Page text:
Where are my damn footnotes?
Wonder how far this predates Yo MTV Raps?
But punk was invented in the UK right? ducks
in my mind it seems like it should be ages, but logically it couldn’t have been too long. it seems like decades between when me and the other nine-year-olds were breakin to electro and when NWA came out, but it was really only a couple years. hell, I probably physically grew more inches than years passed.
memory is so strange.
I knew about Iggy, the Ramones and CBGBs since I started getting interested in punk, but I later read that the future band-members of both the Clash and the Sex Pistols were in attendance of the Ramones show they played on the US bicentennial in London. As in, the Clash and the Sex Pistols had not yet been formed. That’s a very specific, damning counter-argument to anyone still claiming a UK origin of punk.
I was only teasing, as far as I’ve ever heard it was one of those things where a bunch of people all over the world all independently woke up one day with the same sound in their head and went out and started new bands.
no, no, I understood. The “heh :^)” was supposed to be an acknowledgement of such, but one of those internet semantic fails on my part.
The Clash actually opened for the Sex Pistols the night before the Ramones gig, but there was some agreement that punk really speeded up after they’d heard the Ramones.
Everybody interested in this should read Please Kill Me by Legs McNeil. My Hip Hop Family Tree comic is a pale attempt at trying to make something as cool as Legs’ book about the origins of Punk straight from the mouths of the players involved.
@halloween_jack_ huh, I was going by what I’d read in [quote=“Ed_Piskor, post:10, topic:20125”]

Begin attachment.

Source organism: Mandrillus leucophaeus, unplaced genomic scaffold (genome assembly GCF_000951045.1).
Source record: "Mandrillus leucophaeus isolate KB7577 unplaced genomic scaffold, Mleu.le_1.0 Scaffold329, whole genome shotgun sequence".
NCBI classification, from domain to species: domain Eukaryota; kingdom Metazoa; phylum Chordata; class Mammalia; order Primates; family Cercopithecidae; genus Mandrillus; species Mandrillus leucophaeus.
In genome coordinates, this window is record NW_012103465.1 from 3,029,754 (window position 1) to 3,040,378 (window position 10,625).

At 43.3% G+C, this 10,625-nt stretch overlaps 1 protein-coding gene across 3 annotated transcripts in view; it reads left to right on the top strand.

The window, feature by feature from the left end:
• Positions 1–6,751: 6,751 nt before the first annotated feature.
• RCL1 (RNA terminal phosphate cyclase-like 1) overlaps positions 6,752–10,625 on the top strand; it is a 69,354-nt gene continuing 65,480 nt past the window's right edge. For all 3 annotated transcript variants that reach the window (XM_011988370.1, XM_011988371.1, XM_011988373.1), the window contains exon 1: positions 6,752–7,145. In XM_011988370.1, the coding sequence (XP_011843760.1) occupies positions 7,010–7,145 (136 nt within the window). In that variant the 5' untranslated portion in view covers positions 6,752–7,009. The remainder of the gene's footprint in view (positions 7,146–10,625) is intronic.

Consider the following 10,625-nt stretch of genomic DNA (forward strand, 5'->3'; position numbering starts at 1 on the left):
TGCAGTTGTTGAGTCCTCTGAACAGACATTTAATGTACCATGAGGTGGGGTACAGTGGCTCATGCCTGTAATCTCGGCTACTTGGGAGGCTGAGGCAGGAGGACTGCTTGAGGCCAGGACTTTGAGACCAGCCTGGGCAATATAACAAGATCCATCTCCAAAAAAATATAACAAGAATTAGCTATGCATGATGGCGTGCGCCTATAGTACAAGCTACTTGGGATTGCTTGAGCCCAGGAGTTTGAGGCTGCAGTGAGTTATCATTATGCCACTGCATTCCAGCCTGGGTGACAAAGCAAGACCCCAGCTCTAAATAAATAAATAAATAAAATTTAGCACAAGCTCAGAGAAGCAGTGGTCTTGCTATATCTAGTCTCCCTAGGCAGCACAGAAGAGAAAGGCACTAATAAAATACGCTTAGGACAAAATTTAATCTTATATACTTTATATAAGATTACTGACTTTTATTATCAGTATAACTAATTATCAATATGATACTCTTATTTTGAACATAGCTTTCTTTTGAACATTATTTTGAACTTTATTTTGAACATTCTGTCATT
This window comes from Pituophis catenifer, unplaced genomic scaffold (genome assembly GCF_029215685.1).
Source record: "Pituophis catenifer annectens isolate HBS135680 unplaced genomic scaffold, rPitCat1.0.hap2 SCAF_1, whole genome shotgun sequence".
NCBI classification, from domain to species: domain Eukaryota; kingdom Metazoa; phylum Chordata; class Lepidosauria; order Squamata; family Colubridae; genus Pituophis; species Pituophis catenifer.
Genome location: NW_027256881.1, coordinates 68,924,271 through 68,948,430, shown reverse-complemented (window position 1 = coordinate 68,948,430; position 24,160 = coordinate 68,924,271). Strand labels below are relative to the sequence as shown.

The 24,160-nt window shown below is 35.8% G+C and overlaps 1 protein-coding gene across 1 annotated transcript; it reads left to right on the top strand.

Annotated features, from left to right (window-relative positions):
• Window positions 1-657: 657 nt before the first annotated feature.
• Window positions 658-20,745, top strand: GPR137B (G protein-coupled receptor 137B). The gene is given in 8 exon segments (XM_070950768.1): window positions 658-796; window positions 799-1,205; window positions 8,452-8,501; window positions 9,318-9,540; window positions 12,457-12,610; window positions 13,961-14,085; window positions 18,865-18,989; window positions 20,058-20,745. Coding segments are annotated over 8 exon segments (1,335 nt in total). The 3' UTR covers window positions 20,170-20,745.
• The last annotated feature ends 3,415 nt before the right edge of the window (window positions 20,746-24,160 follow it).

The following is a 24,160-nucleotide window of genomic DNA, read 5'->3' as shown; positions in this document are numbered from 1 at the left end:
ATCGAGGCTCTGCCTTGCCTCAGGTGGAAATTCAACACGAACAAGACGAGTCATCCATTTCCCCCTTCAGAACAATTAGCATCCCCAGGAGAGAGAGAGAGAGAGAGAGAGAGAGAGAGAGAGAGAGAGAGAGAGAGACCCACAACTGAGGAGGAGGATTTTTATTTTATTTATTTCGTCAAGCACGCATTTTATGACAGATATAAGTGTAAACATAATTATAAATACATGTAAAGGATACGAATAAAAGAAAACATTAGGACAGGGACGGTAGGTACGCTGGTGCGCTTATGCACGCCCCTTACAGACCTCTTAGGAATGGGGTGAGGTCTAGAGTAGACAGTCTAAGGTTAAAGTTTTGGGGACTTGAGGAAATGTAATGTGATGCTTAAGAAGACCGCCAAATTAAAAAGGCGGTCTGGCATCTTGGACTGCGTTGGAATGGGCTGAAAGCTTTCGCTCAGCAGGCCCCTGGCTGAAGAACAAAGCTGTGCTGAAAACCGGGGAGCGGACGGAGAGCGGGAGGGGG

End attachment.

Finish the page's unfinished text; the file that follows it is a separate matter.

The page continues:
Please Kill Me
but either I mis-read it or it was worded confusingly. I’m going to have to look it up
Okay, page 230 of my edition:
Mickey Leigh: …the Ramones… were walking down this alley to get to the backstage door of the Roundhouse [in London for the gig in question], and standing in the alley like a posse was the Clash. [next page] … they said, “We’re the Clash, man. We’re gonna be bigger than anybody.”
well, fuck me, I could swear I read they weren’t a band yet.
But wait! Further down that page:
Danny Fields: ….But Paul and Mick weren’t in the Clash yet, but they were starting it. They were afraid to play until they saw the Ramones. I mean, Paul and Mick told the Ramones, “now that we’ve seen you, we’re gonna be a band.”
so, okay? The dudes in the alley were the earliest incarnation and Fields is remembering it wrong? I dunno.
turn the page
Dee Dee Ramone: Sid Vicious followed me all over the place. This was before he was in the Sex Pistols.
I think I remember that Sid was the second bassist, but taken with the other quote, my mind remembered the scene as no Clash, no Pistols yet. But I know you know your stuff, halloween_jack, so I’m glad you set me straight.
Look, I’m just going by stuff I read on the internet, it’s not like I was actually there. But, yeah, the Pistols were a band well before Sid joined; in fact, Glen Matlock (their original bassist, and later when the band reunited for a nostalgia tour) was a member before John Lydon. Also according to Wikipedia, Strummer, Jones and Simonon were working together well before the July 4 gig, although that was their official debut. I’m not shocked that a guy may have gotten his dates mixed up and/or possibly misattributed a quote in an oral history.
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